Imagine you’re walking down the street of a large city and someone comes up and offers to sell you a Rolex for $100. Great deal, right? I mean – a Rolex! OK, this guy has kind of a shaky story about how his uncle really just needs some money for medicine and has to sell it, but that little devil on your shoulder tells you “Heh, it’s probably stolen, but who’s gonna know?”
No – it’s not stolen. It’s plastic, and that guy has a gym bag full of them stashed around the corner. You got scammed, high-roller.
But now imagine that you’re on a website where struggling creative types go to ask the community to help get their projects off the ground. Here’s a guy who says he’s been working as a watchmaker in Switzerland for years and wants to branch out on his own. He makes hand-made, high-end watches and for a pledge of $100, he’ll send you one. $300 gets you three.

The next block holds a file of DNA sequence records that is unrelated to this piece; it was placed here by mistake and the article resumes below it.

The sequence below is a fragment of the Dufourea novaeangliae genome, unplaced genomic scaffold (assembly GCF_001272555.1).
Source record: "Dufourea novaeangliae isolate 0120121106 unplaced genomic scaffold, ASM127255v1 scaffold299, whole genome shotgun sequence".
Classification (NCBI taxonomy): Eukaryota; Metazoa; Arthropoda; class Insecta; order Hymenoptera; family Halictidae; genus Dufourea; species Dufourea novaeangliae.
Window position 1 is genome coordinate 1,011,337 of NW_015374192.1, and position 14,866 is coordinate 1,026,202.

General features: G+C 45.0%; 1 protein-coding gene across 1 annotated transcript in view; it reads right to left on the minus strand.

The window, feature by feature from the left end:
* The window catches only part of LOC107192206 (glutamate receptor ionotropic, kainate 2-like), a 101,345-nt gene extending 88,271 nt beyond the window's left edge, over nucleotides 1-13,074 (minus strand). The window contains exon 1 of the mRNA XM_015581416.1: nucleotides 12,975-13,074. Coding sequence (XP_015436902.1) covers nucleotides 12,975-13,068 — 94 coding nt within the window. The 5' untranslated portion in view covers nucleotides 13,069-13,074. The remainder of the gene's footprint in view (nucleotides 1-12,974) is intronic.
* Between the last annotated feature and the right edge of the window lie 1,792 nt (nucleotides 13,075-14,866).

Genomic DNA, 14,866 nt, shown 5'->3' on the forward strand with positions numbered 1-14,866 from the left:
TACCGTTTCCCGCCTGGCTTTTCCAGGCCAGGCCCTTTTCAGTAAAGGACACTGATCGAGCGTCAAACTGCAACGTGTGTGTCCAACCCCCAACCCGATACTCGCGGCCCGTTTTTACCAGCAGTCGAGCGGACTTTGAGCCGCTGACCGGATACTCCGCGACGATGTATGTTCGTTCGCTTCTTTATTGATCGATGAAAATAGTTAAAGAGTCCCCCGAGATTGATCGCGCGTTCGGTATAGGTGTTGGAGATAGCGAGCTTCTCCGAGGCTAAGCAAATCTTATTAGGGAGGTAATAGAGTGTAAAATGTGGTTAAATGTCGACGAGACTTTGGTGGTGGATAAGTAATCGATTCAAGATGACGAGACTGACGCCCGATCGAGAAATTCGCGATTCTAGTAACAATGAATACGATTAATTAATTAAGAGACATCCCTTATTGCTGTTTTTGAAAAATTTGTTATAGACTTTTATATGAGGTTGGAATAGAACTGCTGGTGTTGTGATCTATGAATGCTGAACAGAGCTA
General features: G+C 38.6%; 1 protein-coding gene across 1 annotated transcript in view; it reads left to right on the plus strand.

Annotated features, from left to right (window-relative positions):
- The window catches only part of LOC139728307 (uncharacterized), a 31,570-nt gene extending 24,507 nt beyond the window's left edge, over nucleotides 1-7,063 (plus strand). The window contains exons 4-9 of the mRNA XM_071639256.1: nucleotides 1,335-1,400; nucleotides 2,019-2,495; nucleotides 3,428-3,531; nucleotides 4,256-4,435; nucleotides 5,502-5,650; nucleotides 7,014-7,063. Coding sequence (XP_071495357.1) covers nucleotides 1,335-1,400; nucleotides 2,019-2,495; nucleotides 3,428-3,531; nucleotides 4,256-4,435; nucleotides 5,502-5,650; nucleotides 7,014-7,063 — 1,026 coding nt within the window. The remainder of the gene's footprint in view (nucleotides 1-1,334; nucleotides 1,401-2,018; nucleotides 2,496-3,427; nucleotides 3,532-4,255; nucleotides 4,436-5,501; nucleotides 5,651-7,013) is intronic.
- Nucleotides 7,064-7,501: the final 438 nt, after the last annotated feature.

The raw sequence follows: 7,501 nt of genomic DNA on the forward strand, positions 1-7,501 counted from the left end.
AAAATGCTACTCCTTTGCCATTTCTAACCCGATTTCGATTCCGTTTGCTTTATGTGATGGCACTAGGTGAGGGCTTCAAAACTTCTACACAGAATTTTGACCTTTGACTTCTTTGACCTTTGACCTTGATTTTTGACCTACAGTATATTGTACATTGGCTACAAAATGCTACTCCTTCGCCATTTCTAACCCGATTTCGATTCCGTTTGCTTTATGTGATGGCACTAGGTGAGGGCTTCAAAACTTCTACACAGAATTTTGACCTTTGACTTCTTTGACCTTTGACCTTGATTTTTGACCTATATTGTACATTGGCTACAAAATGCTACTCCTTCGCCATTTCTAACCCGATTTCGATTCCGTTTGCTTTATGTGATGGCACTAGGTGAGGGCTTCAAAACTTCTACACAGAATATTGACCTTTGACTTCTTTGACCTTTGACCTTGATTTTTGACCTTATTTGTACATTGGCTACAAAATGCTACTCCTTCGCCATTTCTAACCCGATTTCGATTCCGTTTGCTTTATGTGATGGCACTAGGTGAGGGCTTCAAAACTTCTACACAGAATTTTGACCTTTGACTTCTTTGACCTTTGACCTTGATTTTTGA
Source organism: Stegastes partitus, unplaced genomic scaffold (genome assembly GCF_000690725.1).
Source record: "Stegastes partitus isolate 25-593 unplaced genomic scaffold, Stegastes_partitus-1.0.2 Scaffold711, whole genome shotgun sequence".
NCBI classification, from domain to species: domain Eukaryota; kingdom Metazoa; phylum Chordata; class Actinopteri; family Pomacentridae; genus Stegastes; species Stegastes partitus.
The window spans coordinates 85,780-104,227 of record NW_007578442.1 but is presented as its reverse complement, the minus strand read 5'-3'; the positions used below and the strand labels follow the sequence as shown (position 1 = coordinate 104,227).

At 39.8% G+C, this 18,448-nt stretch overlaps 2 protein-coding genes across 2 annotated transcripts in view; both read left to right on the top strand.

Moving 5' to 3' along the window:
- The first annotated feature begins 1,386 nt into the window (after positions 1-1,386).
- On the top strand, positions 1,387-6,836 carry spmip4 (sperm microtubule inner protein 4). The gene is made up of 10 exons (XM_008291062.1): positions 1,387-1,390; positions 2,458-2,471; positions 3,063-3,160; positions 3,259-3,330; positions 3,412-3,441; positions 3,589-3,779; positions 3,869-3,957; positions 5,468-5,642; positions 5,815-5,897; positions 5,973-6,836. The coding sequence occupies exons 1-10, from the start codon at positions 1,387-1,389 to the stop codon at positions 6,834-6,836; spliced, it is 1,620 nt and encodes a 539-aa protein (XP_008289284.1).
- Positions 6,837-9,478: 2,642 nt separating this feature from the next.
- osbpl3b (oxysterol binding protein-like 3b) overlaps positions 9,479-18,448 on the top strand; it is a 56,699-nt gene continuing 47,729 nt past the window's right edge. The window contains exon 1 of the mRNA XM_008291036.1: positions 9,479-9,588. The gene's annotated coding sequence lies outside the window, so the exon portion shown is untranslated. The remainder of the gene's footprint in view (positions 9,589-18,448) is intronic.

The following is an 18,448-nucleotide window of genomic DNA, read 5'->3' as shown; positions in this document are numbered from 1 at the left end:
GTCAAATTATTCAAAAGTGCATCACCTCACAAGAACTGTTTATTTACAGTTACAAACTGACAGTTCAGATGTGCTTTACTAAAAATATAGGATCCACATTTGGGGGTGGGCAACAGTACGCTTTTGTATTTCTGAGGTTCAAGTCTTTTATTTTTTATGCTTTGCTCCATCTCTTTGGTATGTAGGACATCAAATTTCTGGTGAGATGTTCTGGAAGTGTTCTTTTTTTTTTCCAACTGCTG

Well some 71 people (and counting, as of this writing) thought that sounded like a great opportunity. Help a guy out, get a cool looking watch. Sure, the guy in the video sounds Chinese, not Swiss, but that might not mean anything. He doesn’t sound like the grandfather-type guy in the bio picture, but maybe it’s his nephew or something. And sure, he says the project is low-risk because he’s already got 300 of them ready to ship. That doesn’t mean someone is flipping cheap Chinese watches and pretending to be a skilled craftsman looking for startup funds, does it?
Yeah, it does.
Some sharp-eyed Kickstarter backers noticed that the watches “JMK ESS” was claiming to make and provide for $100 pledges cost about $30 each in wholesale lots direct from China.
The project has been reported to Kickstarter and will probably be shut down. Certainly Kickstarter doesn’t want to become the next Etsy, riddled with resellers. It does raise the question of how this project got past Kickstarter’s approval process, though. Here’s a pro-tip, guys: If a project has a bunch of what look like stock photos from an online catalog, drag one into Google Image Search and see what pops up.